Local activist group protests potential law enforcement center

Erich Schweitzer, News Reporter

Less than two weeks ago on Monday night, Feb. 7, the Winona City Council met to decide if future plans for the East End Recreation Center would include merging it with a brand new law enforcement station.

While City Council no longer allows public comment at their meetings, citizens of Winona stood outside City Hall in cool winter weather to host their own session for public comment on the topic.

Those citizens included local parents, children and seniors, as well as students and staff of Winona State University. The subject of their organizing was to protest the proposed plans for the merging, which have begun to move forward despite the public opposition.

City Council has since hired consultants for the project, which is estimated to cost more than $20 million.

On Jan. 31, the Winona City Council announced the proposed plans to demolish the East End Rec Center in order to replace it with a new law enforcement center, which would include a new shared recreation space for citizens and members of the police and firefighting force. Some in opposition have begun referring to it as a “cop shop,” a term used to express distaste for law enforcement institutions.

The Monday evening protest outside of City Hall was organized by Community Not Cages (CNC), a grassroots community group dedicated to “building the power of people and families impacted by mass incarceration.” According to CNC, the recreation center is “one of the only sites for kids to play” in Winona. They are against the idea of children in Winona having to share “what was once a safe space” with law enforcement.

One of the group’s main concerns is that the proposed new center will mean that children of color will be forced to interact with law enforcement in the shared space.

According to CNC’s website, in 2018 “black students were 8.5 times more likely than white students to experience suspensions at Winona Area Public Schools, linked to the racial discrimination and policing at schools.” One of their speakers at the event said police discrimination could be associated with worse academic performance for students of color.

Winona State students who were present also contributed to the conversation.

Rowan Larson, a student at the university, expressed how the Winona community should focus on protecting family spaces like the recreation center from being demolished. Rowan said she does not support the idea of the center being replaced by a police station either, stating “police and public safety are not synonymous.”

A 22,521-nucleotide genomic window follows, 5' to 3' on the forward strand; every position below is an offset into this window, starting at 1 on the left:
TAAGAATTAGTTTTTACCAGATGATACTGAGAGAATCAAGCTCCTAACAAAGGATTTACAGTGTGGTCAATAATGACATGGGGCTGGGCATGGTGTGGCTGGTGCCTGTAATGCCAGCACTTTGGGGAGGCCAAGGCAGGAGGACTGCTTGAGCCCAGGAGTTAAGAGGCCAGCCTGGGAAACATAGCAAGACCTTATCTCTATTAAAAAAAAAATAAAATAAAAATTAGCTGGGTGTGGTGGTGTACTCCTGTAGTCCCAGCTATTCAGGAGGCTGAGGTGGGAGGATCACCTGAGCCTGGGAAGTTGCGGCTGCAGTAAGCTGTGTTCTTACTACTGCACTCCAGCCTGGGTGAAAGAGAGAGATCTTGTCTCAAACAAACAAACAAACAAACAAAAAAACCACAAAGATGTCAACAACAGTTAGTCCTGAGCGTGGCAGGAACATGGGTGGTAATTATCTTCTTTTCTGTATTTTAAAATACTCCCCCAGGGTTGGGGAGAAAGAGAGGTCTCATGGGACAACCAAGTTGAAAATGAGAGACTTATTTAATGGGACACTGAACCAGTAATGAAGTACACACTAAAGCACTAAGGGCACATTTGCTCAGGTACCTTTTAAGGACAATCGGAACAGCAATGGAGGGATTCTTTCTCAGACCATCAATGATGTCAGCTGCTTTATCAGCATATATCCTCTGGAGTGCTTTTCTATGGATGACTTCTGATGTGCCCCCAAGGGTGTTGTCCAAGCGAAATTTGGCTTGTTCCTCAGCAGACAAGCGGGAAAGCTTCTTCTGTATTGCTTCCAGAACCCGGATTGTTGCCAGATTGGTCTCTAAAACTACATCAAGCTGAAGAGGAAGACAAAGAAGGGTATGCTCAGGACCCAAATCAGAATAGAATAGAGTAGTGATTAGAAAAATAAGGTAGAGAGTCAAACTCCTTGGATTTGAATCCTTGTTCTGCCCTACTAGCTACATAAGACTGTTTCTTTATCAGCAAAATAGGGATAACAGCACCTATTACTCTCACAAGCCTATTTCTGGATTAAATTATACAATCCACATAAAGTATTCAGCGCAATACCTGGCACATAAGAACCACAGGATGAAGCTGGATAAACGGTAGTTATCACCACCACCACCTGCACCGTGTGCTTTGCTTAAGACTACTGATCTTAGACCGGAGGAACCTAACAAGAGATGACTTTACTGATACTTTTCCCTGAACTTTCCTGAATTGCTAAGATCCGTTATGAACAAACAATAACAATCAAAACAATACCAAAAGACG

Larson has also witnessed a similar situation in her hometown, she said. Larson told the crowd gathered on Monday evening that in her hometown, the community had built a police station in front of a playground and now very few children are seen there at all.

Taylor Laur, another student at Winona State who studies psychology, also expressed her distaste for a new police station. Laur said she does not like the idea of children being forced to share a recreation center with cops because, “[we live in] a country where Black children are shot in parks.”

Racial discrimination in the police force could make children of color uncomfortable when being forced to interact with them, which could cause psychological problems for them later in life, Laur said.

Laur also believes the Winona area needs an alternative to police for various situations. According to Laur, “police never make the situation better when called in for mental health crises.”

According to one of the group’s members, Katie Mueller-Freitag, Community Not Cages also supported the idea of the Alternate Response Team, which would provide people with another option besides the police for specific situations, such as a mental health crisis. This would mean individuals could call a responder who would not be armed.

Initially, Winona’s City Council voted unanimously in favor of the Alternate Response Team. Only months later, however, the council cut the plan due to a “budget deficit.”

While the discussed plans for the new law enforcement-community recreation center are not concrete yet, some Winona individuals still maintain hope they will not lose the current East End Recreation Center.

For more information on Community Not Cages and City Council’s discussion, visit their respective websites at www.communitynotcages.org and https://www.cityofwinona.com/319/City-Council-Mayor .